As an attorney specializing in healthcare reimbursement, I have focused my practice on helping healthcare providers navigate the Center for Medicare and Medicaid (“CMS”) administrative appeal process. I usually get a call once the provider receives a notice from their Medicare Administrative Contractor (“MAC”) advising that billing and/or documentation errors have been found and demanding that the provider repay CMS for overpayments. The provider is usually shocked because they have been paid for years for the services at issue without any indication they were doing something wrong. Many times they feel outrage because mistakes were made by their billing company or staff. After a tough conversation to explain that CMS can lookback at claims for six years and that the provider is ultimately responsible for errors made by his/her agents, the gravity of the situation sets in. Then, the long, arduous process begins in trying to find the balance between fighting the good fight on appealable claims while trying to keep the provider financially afloat. Without fail, the provider regrets not identifying the issues before the CMS audit began.

Overview of Appeal Process

There are five levels of appeal in the CMS appeal process.

  • Redetermination: The first level is a written appeal straight to the MAC who found the overpayment. Almost uniformly, the MAC will rubberstamp its original decision.
  • Reconsideration: At the second level, also only a review of the written appeal record, the reviewer is independent from the MAC, and providers can have some success in appealing.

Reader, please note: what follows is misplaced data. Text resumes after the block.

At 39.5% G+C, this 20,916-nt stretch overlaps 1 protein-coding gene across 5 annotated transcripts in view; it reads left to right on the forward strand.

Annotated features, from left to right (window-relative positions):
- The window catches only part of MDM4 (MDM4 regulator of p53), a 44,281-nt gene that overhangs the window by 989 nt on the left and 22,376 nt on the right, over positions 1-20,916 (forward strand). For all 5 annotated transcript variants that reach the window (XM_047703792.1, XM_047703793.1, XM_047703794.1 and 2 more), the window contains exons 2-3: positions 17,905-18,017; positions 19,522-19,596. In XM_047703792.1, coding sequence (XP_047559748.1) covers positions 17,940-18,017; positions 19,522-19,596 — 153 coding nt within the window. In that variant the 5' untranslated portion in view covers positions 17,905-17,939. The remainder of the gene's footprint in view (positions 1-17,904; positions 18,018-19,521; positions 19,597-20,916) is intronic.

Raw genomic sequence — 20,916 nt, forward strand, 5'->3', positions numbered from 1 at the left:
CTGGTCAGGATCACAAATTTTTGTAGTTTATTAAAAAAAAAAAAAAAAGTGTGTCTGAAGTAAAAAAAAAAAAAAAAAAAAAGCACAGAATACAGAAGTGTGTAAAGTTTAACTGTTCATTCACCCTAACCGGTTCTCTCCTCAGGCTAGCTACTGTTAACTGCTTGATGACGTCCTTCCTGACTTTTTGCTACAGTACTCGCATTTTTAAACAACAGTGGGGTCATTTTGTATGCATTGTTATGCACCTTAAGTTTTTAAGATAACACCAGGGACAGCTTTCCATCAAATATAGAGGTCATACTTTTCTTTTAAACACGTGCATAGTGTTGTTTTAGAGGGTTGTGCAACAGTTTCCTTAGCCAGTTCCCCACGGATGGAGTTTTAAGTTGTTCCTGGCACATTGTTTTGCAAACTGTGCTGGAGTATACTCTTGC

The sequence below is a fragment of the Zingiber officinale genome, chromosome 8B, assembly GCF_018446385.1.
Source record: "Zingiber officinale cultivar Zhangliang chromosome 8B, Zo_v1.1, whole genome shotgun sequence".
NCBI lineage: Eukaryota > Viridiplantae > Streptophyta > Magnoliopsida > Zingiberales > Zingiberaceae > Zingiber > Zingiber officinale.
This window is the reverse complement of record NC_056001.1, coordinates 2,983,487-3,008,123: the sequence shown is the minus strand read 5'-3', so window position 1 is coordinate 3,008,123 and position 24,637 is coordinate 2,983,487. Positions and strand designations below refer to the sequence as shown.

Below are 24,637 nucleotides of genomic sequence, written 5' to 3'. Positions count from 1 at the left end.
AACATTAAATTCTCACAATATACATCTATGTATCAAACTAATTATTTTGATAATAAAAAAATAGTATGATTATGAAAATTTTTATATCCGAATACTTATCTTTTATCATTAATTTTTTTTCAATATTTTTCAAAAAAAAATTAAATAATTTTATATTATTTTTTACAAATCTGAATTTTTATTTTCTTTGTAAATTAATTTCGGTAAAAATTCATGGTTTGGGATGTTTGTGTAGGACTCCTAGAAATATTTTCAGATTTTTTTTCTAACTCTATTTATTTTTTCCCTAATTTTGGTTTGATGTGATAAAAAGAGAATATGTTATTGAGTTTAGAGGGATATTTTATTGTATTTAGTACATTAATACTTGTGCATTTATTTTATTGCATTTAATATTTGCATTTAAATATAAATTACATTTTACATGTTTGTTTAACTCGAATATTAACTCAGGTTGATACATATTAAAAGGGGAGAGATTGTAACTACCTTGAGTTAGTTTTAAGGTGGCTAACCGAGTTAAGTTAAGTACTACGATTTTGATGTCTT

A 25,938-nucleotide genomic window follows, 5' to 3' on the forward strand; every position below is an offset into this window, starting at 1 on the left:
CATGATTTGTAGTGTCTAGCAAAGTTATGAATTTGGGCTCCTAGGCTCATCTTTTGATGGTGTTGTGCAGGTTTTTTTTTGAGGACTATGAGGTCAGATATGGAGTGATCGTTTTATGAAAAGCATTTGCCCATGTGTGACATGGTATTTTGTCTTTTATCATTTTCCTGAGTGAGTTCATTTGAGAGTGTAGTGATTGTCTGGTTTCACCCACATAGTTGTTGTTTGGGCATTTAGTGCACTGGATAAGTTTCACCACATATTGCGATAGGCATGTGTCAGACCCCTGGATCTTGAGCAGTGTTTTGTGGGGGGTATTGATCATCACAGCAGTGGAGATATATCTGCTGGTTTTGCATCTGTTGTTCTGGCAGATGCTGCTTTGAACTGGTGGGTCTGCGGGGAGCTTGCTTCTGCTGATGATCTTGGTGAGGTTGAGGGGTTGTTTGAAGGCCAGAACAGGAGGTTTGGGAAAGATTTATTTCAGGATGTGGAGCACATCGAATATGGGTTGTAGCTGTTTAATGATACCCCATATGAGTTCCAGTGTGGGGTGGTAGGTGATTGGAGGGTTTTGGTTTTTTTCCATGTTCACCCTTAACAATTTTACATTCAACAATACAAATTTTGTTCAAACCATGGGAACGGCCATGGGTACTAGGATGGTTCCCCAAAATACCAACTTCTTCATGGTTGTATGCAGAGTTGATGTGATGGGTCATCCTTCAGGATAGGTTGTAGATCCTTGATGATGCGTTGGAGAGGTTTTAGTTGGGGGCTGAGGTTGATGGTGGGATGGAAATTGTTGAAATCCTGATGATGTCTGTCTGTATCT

• Administrative Law Hearing: While the provider will lose its appeal rights if a filing deadline is missed, CMS currently has a backlog of around six years before the third level hearing before an Administrative Law Judge (“ALJ”) is scheduled! Many of my clients have been waiting for over six years, and are still waiting, for a chance to tell their side of the story to a judge. The Covid-19 pandemic has only increased delays as most of the ALJs are now conducting telephone hearings remotely.
  • Medicare Appeals Council: Because of the long delays, a provider can choose to escalate their appeal to the Medicare Appeals Council, the fourth level of appeal, but wait times are now exceeding 800 days for a decision that Medicare regulations state should be completed in 180 days. I have a client who has been waiting almost two years for a decision on their escalated appeal.
  • Federal District Court: If a provider can survive through the first four levels and still has not had success, the final level of appeal available is through a federal district court.

Costly Process

  • Legal fees, interest and recoupment: Most providers realize they need legal counsel to navigate the CMS appeals process if the alleged overpayment amount is significant. Interest and recoupment on alleged overpayments hit quickly. Interest will start to accrue 30 days after the demand letter is issued regardless of whether the provider appeals to the next level. After the second level of appeal, any claims denial overpayments that are not overturned will be subject to recoupment thirty days after the decision is rendered regardless of whether the provider appeals to the next level. The bottom line at this point in the process is that a provider must be able to withstand no Medicare revenue coming in due to recoupment until the overpayment is satisfied. Some of my clients who had alleged extrapolated overpayments that totaled over five million dollars. They had to shut down their practices as Medicare was their primary payor and they could not remain financially viable with no reimbursement.